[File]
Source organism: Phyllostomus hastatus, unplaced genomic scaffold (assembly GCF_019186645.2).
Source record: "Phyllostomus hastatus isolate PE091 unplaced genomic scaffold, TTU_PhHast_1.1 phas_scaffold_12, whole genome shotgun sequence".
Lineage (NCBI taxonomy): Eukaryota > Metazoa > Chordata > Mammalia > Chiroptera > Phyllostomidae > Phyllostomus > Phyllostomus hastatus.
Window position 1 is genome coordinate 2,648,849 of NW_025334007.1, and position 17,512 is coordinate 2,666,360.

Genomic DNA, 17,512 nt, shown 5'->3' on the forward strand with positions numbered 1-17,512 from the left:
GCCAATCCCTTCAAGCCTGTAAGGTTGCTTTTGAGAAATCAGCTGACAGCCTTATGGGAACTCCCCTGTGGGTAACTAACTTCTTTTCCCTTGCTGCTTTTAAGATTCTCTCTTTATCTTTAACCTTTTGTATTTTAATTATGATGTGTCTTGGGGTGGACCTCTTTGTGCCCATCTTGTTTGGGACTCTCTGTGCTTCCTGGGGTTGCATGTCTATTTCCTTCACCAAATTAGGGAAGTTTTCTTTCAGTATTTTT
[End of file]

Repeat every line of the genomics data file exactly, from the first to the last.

Source organism: Phyllostomus hastatus, unplaced genomic scaffold (assembly GCF_019186645.2).
Source record: "Phyllostomus hastatus isolate PE091 unplaced genomic scaffold, TTU_PhHast_1.1 phas_scaffold_12, whole genome shotgun sequence".
Lineage (NCBI taxonomy): Eukaryota > Metazoa > Chordata > Mammalia > Chiroptera > Phyllostomidae > Phyllostomus > Phyllostomus hastatus.
Window position 1 is genome coordinate 2,648,849 of NW_025334007.1, and position 17,512 is coordinate 2,666,360.

Genomic DNA, 17,512 nt, shown 5'->3' on the forward strand with positions numbered 1-17,512 from the left:
GCCAATCCCTTCAAGCCTGTAAGGTTGCTTTTGAGAAATCAGCTGACAGCCTTATGGGAACTCCCCTGTGGGTAACTAACTTCTTTTCCCTTGCTGCTTTTAAGATTCTCTCTTTATCTTTAACCTTTTGTATTTTAATTATGATGTGTCTTGGGGTGGACCTCTTTGTGCCCATCTTGTTTGGGACTCTCTGTGCTTCCTGGGGTTGCATGTCTATTTCCTTCACCAAATTAGGGAAGTTTTCTTTCAGTATTTTT